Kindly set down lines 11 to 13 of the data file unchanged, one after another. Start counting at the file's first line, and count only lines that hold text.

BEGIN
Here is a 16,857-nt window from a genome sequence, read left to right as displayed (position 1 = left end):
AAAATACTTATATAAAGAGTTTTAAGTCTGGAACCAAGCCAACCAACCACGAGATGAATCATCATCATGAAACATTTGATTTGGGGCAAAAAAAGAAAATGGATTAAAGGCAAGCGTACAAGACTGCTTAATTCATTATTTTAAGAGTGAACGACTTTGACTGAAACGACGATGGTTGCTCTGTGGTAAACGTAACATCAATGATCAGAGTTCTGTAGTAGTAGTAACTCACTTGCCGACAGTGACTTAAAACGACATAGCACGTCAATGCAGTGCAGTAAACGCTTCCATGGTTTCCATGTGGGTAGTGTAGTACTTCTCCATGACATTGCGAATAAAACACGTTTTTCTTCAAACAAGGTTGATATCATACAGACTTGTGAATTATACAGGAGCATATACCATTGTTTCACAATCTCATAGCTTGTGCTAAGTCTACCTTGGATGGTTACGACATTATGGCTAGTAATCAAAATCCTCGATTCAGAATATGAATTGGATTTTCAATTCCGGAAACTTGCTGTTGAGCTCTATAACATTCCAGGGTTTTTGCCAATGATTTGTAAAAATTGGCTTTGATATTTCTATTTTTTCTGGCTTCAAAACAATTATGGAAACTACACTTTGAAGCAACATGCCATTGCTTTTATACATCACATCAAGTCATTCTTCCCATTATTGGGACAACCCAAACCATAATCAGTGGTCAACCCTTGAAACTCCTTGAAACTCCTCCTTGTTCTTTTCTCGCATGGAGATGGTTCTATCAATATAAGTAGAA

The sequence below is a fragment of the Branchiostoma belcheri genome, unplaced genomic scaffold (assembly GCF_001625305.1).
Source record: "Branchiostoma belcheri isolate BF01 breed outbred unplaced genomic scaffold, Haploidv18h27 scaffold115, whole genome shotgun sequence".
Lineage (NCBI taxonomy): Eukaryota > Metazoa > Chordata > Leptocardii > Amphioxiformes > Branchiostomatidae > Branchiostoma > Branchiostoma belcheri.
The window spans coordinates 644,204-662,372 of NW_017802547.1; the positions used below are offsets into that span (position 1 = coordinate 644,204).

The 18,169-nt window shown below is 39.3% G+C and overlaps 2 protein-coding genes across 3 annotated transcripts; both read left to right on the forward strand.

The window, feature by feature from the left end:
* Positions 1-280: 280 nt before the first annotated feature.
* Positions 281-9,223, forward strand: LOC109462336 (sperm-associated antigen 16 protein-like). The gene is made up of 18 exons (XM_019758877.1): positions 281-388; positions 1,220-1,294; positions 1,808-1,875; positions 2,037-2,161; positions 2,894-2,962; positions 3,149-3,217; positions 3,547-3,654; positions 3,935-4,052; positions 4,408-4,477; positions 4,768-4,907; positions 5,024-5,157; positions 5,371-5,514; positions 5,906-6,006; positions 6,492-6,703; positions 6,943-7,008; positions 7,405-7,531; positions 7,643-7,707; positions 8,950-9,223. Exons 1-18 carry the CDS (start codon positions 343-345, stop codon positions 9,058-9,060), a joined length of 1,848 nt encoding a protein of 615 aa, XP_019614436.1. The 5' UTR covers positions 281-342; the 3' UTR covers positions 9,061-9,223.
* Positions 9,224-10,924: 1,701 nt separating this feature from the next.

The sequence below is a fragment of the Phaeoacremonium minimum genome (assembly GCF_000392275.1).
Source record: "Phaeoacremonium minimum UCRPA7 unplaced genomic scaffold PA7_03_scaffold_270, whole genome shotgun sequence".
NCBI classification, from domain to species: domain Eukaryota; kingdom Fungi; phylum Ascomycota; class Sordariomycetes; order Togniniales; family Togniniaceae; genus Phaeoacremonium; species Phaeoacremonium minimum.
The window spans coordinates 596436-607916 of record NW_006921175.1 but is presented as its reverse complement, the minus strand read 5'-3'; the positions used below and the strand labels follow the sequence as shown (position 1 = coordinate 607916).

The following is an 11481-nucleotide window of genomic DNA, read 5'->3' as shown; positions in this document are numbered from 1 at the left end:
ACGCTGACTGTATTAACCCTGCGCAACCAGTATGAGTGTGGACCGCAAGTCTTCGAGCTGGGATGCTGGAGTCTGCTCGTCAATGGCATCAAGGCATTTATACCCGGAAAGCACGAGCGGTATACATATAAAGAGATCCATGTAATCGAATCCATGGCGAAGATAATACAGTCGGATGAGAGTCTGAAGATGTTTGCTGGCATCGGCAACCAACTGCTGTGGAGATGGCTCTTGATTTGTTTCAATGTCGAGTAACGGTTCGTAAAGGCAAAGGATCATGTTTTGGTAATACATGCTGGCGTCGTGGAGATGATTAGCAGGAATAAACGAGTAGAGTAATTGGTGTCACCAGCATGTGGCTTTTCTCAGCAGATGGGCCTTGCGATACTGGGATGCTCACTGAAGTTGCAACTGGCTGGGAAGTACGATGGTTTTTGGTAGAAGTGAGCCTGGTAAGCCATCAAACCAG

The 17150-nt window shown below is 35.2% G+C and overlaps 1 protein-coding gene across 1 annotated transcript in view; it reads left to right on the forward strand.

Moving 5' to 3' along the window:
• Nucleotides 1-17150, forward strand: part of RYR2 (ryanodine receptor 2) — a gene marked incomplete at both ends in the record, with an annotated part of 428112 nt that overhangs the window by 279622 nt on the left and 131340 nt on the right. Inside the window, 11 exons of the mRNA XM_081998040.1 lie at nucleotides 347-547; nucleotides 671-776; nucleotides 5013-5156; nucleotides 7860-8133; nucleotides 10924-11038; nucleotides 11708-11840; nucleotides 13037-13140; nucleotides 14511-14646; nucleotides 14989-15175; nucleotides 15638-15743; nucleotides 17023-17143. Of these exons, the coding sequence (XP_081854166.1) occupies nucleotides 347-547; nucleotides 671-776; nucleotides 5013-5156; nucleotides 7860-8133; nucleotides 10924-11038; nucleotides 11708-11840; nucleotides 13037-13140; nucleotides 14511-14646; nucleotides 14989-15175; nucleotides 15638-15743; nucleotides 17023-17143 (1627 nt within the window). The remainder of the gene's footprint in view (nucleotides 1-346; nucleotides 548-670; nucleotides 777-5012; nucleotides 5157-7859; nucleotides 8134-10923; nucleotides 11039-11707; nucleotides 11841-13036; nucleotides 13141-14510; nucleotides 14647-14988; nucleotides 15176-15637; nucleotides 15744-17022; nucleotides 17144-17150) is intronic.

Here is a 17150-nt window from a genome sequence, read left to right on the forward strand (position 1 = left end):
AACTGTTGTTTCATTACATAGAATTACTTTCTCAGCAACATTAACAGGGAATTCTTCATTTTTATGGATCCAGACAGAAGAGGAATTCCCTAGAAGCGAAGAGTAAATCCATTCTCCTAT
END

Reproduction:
* Positions 9,224-10,924: 1,701 nt separating this feature from the next.

The sequence below is a fragment of the Phaeoacremonium minimum genome (assembly GCF_000392275.1).
Source record: "Phaeoacremonium minimum UCRPA7 unplaced genomic scaffold PA7_03_scaffold_270, whole genome shotgun sequence".